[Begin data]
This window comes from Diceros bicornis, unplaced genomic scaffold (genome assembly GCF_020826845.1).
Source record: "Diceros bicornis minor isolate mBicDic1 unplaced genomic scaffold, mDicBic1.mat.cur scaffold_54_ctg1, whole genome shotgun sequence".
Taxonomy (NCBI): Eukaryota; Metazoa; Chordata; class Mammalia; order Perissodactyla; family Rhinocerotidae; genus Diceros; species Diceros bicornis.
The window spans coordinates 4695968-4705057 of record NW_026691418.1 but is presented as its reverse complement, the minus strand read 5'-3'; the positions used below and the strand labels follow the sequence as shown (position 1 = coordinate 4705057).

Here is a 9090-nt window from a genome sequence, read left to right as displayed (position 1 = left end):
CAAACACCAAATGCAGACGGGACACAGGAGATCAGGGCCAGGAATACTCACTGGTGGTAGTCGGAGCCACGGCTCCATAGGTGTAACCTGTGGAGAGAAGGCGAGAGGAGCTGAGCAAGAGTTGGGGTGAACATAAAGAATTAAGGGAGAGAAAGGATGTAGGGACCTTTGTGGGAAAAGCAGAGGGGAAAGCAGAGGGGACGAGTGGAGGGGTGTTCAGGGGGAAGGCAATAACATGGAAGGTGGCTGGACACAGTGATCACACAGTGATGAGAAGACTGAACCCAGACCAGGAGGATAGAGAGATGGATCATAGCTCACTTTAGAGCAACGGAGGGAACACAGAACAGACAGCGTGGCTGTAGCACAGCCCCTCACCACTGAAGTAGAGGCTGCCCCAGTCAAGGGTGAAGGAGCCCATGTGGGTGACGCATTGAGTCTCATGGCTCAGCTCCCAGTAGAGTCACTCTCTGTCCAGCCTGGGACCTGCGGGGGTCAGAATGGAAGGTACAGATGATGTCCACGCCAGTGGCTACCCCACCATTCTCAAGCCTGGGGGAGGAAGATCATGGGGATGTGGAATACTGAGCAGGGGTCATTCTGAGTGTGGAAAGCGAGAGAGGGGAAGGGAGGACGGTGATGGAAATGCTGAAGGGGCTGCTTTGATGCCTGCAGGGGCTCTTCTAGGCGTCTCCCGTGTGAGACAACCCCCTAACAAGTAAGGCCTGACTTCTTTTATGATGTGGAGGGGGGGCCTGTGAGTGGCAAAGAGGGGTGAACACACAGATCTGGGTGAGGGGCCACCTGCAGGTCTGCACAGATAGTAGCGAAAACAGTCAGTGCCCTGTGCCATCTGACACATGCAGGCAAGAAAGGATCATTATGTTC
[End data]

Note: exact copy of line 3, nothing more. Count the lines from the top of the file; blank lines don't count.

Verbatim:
Taxonomy (NCBI): Eukaryota; Metazoa; Chordata; class Mammalia; order Perissodactyla; family Rhinocerotidae; genus Diceros; species Diceros bicornis.